July 1st-3rd, 1863 America recorded their deadliest battles in history in Gettysburg, Pennsylvania. These battles were just a slice of the entire Civil War but were a turning point for the Civil War in favor of the North winning. At De La Salle Institute, the Meteors learn about the civil war through lectures, educational videos, and group discussions.
The eighth Gettysburg trip, hosted by John Brogan, is back! Due to COVID-19 this trip unfortunately wasn’t able to happen last year but was able to resume this year from March 17th-21st. Accompanying the 11 Meteors were teachers Daniel Dowling and Christopher Wood. This trip is taken once a year in order to allow students to visualize how life was in history before us. Knowing this information can help others not repeat gruesome and unfair actions that once happened.
This was the first year that the De La Salle Gettysburg Trip was available to girls. Being previously an all-male school and then integrating into a co-educational institution, was a historic year for the Meteors. Only a small handful of senior students are chosen for this trip. They must be in good academic standing and have proved to their teachers that they are reasonably respectful students that can be trusted to represent their school off campus. Brogan, the coordinator of this trip, was able to receive a grant of $350 from the American Battlefield Trust. His appreciation and passion for history is why he was chosen to help teach students about the historical battles in our country. “My goal is to take students and help them gain a better appreciation for what took place. There is no better way to honor those soldiers than seeing where they fought,” said Brogan. Part of progressing through history is looking back and thanking those who made sacrifices to help us be where we are today.
On day one, when the Meteors arrived in Gettysburg, they went straight to the battlefield. The Gettysburg battle, that lasted three days, was important since it stopped the momentum of the confederate army. Taking the Meteors through the battlefield was Scott Hancock who is a professor of history and African studies at Gettysburg College. “This will provide more opportunity for discussion,” said Hancock. A huge portion of these tours is being able to open discussion for students who want to learn more about history.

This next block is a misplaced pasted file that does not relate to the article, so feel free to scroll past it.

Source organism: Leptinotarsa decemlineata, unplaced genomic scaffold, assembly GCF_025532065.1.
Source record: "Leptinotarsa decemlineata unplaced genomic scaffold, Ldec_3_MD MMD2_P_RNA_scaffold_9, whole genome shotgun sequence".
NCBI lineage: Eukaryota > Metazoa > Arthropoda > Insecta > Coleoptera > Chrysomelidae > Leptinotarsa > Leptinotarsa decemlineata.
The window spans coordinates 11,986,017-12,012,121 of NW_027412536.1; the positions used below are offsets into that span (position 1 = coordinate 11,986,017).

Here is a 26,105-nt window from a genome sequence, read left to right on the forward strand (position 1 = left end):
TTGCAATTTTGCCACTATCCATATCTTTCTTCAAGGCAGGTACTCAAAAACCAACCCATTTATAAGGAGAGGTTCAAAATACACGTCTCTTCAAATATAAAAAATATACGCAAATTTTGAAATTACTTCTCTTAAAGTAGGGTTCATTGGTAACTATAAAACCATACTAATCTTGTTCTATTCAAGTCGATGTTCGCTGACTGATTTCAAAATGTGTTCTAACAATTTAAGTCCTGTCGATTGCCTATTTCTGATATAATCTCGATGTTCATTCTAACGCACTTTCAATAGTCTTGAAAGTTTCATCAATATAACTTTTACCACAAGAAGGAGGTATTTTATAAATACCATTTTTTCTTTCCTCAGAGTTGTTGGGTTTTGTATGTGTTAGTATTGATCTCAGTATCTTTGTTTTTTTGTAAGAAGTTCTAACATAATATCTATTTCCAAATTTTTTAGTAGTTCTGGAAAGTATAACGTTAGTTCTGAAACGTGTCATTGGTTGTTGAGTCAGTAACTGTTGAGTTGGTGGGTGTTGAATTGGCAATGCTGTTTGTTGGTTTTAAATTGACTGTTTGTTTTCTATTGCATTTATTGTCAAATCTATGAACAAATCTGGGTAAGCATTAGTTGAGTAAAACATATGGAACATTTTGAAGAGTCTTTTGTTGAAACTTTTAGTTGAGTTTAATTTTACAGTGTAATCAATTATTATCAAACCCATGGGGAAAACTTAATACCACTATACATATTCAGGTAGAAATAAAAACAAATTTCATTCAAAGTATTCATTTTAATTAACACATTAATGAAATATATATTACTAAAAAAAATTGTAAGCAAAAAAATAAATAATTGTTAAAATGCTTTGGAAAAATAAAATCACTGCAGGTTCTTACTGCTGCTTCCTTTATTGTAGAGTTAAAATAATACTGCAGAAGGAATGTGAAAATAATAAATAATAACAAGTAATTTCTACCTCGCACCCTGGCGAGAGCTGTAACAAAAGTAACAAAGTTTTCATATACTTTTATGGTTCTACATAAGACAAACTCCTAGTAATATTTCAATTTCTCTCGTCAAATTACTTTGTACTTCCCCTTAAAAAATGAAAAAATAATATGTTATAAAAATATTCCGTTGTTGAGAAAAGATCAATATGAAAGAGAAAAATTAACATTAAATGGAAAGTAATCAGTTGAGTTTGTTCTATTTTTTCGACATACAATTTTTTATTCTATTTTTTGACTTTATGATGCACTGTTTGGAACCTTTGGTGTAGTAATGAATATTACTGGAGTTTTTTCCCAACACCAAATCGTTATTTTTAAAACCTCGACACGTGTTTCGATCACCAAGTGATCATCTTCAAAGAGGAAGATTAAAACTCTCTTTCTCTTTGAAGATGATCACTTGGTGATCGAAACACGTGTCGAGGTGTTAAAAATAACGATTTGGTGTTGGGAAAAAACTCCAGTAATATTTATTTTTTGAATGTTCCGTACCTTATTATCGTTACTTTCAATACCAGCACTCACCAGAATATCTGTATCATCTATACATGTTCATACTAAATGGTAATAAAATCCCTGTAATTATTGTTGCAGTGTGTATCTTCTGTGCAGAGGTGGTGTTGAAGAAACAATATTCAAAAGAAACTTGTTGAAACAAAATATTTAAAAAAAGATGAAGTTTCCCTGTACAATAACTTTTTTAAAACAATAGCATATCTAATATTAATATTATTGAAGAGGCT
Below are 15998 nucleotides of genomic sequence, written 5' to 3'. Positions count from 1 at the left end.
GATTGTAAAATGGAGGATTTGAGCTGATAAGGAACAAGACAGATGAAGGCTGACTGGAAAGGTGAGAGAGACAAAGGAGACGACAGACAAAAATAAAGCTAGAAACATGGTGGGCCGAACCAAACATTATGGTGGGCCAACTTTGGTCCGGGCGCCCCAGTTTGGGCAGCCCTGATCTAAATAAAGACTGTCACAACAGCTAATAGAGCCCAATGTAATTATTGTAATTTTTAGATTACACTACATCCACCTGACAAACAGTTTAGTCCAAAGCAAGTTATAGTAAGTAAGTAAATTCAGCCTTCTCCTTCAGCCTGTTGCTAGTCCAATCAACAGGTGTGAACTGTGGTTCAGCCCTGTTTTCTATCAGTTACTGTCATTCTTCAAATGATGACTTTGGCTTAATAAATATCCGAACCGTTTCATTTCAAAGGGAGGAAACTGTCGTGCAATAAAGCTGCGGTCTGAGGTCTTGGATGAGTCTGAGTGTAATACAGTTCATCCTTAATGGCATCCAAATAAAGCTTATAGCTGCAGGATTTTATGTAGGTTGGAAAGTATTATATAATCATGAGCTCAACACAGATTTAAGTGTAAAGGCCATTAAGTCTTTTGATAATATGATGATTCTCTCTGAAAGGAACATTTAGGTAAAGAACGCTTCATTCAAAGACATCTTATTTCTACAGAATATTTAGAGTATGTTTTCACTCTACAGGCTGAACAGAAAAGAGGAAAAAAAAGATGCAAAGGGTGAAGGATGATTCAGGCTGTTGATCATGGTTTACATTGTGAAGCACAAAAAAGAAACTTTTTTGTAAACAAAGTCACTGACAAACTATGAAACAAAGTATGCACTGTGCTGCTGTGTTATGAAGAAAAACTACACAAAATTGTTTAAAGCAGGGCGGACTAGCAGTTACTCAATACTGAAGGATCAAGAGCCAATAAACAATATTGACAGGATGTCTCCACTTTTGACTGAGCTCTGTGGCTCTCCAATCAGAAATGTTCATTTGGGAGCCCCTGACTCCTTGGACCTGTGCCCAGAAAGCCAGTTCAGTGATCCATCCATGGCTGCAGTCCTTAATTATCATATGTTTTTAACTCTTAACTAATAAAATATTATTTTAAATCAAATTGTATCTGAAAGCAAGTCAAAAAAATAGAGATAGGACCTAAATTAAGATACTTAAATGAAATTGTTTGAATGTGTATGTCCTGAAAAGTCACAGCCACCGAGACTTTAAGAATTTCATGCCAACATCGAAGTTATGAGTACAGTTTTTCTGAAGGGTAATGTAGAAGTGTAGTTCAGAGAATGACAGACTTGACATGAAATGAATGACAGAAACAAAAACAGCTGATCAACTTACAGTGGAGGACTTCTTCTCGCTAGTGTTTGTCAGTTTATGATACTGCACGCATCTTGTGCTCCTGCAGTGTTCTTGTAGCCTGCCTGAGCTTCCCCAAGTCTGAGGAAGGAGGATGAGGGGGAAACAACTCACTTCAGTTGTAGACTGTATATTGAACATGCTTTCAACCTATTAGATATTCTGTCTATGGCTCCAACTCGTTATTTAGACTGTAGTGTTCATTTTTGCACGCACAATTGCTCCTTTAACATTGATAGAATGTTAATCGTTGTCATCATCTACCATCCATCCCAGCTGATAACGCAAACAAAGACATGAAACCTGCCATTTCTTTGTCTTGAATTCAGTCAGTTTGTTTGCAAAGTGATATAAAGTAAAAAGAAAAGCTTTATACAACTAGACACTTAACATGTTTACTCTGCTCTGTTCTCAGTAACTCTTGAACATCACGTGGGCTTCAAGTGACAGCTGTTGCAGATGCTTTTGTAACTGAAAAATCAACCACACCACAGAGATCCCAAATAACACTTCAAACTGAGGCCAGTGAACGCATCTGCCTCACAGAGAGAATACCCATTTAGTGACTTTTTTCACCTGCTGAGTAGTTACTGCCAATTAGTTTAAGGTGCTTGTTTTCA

The next day, everyone got up early to go see Harpers Ferry where the John Brown Raid took place. This raid is important because it’s considered the spark that started the Civil War. John Brown was an abolitionist and a slave. He orchestrated this raid in order to combat the system of slavery. Guiding the Meteors through this site was Jim Rosebrock who is a historian and battle enthusiast. The Meteors not only saw Mr. Rosebrock on their second day, but their third as well. “If I could do every tour for free I would,” said Rosebrock. Being on tours allows people to feel like they are a part of a bigger picture. There is much that people want to be involved in but haven’t found the inspiration yet. Being able to witness history and hear about people who fought for what they believed in fosters that.
Finally, everyone went to Antietam to see graves of soldiers and leave flowers in honor of their sacrifice and bravery. The Battle of Antietam was another turning point that signified the North being able to win against the confederate army, and President Abraham Lincoln announced his Emancipation Proclamation. This was announcing that all slaves should be free within any state. For this tour Mr. Rosebrock and Mr. Siegel, who is a full-time revolutionary war battlefield guide, historian, and author, toured everyone around. “My experiences as an Army officer, now retired, have given me a fascination for the military aspects of the terrain on the battlefield of Antietam,” said Rosebrock.
Today, monuments all over the south are still standing honoring the confederate leaders who fought in the civil war. Even though the confederacy lost, these monuments stand to show a bigger picture of institutionalized racism that many people don’t want to leave their southern homes. Going on this Gettysburg trip helped our Lasallian students expand their minds on racism and how we can stop it. The three sites that were visited are turning points in the Civil War that were in favor of ending slavery, racial suppression, and institutionalized racism. Even though these historians, professors, and tour guides showed everyone what happened during these battles, this was also an opportunity to spread awareness of not repeating history and making mistakes that can affect people’s lives.